He also documented the almost hidden rituals of the old Roman black nobility, such as Princess Pallavicini's grand coming-out ball, where he was the only photographer allowed to enter;

or moments whose crackle in the midst of the political silence of two eras marked the definitive break with the past, such as the funeral of the Secretary General of the Communist Party, Palmiro Togliatti.

The country was already trembling with the first social detonations of the economic boom that modernized it in the sixties and the growing social tensions.

The miracle was also splitting him in two.

A fracture staged from north to south and that the country tried to sew with key infrastructures such as the Autopista del Sol, which crossed Italy and whose inauguration the young Di Paolo went to photograph.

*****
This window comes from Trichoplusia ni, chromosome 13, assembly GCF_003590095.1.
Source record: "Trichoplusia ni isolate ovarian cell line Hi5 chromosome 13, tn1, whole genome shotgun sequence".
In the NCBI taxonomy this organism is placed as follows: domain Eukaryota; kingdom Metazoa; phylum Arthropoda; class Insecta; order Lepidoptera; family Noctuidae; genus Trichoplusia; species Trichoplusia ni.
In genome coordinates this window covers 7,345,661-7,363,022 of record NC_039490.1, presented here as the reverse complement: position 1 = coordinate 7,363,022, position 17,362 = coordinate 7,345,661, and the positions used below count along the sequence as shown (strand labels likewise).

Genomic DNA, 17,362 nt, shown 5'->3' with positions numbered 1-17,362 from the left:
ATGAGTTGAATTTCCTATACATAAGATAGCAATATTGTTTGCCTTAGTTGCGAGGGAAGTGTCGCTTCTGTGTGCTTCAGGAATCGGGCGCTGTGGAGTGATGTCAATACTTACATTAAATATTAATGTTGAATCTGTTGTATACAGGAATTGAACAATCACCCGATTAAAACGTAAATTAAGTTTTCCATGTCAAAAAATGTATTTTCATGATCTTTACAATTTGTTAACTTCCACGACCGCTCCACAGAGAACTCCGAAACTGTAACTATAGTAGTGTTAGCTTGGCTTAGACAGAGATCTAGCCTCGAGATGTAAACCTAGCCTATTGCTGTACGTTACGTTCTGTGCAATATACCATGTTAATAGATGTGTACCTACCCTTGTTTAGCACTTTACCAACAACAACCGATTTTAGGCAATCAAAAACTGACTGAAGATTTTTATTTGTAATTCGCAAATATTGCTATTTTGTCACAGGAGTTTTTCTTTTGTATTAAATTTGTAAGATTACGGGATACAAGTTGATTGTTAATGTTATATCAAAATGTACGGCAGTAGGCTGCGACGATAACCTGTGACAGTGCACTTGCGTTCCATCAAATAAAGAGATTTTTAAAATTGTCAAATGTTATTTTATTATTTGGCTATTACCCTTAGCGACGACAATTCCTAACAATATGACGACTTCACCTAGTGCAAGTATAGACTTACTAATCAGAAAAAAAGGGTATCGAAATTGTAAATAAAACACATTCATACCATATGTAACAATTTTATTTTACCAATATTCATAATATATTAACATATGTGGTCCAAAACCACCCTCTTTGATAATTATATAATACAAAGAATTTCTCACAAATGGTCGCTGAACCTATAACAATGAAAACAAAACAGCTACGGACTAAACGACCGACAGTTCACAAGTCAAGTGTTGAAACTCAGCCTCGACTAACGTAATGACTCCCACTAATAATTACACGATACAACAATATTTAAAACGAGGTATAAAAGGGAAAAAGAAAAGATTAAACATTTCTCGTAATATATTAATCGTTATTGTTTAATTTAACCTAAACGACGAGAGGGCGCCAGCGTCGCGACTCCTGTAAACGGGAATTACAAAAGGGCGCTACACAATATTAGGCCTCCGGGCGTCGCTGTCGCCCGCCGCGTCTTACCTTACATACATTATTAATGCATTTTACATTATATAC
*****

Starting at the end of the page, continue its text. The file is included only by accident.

That day, instead of photographing the bishop and the mayor cutting the ribbon, Di Paolo climbed to the top of a hill and captured a poor family in a shack from behind, watching the first car speed through olive trees and fields that the country was covering. ready to leave behind.

Di Paolo, an iron-willed guy who only wanted to be a Philosophy teacher until he stumbled upon a Leica III C in a shop window on the eve of his graduation, was always an intellectual.

An artist who is sometimes more concerned with ethics than with the aesthetics of his work.

An island in the historic spring of the

paparazzi

, just when the office would fill with snipers at the door of restaurants and expensive hotels.

He always hated it.

"They made us ashamed to go down the street with the camera around our neck," he recalls as he sips a drink that his daughter has brought him.

He worked differently.

When an actress arrived in Rome, she sent him a bouquet of flowers and a business card asking him to photograph her.

Paolo di Paolo's hands hold his camera.Stefan Giftthaler